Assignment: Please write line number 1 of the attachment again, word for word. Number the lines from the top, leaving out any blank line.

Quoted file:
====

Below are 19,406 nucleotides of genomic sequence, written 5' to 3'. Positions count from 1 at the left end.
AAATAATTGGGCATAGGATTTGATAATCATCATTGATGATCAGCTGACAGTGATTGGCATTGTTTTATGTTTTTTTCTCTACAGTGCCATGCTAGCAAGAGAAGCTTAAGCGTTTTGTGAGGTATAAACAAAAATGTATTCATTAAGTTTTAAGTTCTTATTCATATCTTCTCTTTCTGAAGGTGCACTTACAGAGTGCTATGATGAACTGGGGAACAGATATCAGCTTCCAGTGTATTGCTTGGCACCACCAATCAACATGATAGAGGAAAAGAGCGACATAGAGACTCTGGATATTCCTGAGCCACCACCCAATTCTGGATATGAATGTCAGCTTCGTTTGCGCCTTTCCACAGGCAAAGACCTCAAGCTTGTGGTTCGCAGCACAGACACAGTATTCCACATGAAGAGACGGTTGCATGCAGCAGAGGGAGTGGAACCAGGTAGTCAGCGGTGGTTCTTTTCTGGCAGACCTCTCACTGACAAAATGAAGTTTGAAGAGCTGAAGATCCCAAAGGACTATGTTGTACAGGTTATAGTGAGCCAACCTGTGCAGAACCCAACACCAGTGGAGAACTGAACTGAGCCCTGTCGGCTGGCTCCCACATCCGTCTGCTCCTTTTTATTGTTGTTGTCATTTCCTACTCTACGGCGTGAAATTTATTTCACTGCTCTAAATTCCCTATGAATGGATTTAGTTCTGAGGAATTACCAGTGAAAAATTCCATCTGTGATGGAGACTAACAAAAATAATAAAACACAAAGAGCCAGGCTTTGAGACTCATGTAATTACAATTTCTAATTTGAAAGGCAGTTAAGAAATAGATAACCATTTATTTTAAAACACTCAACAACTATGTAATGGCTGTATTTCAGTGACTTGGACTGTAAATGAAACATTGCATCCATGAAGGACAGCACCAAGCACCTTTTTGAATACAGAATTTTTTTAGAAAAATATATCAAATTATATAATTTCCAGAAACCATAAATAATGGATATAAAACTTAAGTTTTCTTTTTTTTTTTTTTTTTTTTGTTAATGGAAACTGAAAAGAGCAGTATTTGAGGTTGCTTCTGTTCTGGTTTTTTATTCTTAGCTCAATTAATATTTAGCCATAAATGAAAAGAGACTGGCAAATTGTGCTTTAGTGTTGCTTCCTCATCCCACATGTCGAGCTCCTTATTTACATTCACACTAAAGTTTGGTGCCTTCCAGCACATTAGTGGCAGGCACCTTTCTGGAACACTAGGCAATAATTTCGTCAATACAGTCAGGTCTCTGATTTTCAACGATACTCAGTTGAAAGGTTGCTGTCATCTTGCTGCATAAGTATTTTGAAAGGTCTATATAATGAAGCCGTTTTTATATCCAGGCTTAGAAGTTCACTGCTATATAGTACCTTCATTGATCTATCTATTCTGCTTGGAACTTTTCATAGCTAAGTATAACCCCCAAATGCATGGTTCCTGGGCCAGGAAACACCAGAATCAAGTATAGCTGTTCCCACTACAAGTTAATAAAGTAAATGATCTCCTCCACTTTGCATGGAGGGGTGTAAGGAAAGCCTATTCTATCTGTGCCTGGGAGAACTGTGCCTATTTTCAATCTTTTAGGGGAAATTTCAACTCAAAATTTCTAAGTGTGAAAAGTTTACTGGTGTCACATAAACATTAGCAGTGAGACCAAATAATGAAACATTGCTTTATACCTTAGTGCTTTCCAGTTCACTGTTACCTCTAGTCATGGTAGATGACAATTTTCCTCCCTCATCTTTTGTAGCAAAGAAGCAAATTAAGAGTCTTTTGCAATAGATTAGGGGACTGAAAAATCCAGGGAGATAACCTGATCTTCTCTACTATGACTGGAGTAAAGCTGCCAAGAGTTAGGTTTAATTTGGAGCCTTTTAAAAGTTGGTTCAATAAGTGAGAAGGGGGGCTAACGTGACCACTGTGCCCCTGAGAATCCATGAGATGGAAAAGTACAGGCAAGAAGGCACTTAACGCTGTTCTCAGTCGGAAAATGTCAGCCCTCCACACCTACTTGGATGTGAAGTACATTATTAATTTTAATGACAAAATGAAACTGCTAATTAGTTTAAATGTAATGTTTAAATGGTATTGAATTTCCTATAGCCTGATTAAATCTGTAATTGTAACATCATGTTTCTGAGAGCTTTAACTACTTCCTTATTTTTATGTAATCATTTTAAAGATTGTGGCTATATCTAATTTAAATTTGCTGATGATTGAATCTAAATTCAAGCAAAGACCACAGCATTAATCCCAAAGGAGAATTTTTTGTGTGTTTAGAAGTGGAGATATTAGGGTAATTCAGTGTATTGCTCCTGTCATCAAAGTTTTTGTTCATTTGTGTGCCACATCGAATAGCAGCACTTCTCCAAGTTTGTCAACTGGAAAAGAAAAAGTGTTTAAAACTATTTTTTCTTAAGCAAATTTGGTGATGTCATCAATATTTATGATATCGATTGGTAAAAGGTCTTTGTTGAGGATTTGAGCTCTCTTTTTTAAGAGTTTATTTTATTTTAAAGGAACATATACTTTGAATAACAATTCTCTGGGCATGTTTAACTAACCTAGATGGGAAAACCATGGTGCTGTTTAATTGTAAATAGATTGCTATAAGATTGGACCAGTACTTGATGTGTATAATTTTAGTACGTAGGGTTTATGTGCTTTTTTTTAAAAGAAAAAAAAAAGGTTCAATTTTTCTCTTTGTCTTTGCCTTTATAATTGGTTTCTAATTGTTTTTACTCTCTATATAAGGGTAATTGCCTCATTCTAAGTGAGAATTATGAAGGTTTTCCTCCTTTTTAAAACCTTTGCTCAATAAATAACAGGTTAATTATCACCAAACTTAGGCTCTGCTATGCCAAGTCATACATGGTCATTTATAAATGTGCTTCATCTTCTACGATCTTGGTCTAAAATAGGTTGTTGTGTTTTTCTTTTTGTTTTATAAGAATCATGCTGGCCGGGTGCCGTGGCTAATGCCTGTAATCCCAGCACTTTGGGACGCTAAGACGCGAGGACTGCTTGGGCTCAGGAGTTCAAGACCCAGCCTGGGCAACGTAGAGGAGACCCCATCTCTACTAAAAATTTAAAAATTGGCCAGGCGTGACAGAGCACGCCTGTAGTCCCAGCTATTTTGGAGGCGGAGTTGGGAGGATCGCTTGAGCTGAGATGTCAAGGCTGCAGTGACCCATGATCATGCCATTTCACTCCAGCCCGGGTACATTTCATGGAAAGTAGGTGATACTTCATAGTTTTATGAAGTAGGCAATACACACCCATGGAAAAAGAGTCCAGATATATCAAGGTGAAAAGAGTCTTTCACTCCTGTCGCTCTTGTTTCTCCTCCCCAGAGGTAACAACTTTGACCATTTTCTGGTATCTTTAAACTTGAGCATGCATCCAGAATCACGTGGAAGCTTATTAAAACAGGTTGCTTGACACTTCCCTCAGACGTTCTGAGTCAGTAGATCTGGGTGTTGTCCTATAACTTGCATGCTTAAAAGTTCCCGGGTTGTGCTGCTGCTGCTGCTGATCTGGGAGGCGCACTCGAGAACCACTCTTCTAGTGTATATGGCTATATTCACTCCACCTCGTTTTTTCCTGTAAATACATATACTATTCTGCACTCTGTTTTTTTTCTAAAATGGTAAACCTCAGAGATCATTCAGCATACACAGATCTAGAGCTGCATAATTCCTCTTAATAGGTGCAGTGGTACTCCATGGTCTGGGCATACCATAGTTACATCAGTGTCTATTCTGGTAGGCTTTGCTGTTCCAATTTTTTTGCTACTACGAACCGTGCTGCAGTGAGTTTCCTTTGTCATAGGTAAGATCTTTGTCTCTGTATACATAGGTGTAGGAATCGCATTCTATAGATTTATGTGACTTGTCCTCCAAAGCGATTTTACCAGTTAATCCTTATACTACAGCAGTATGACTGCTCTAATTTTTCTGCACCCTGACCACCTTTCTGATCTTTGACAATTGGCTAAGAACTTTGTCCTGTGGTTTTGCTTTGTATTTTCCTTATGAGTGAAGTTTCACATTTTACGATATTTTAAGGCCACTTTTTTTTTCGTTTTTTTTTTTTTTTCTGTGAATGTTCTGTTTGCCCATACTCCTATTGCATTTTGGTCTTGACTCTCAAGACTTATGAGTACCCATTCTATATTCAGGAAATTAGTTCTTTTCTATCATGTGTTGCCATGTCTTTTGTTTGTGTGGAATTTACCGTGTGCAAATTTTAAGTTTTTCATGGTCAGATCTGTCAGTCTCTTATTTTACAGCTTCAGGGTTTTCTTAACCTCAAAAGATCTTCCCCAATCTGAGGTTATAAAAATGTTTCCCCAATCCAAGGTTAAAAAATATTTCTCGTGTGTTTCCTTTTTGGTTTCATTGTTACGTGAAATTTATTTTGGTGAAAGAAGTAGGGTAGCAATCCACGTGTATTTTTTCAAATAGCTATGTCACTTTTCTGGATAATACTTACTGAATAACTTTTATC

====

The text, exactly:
Below are 19,406 nucleotides of genomic sequence, written 5' to 3'. Positions count from 1 at the left end.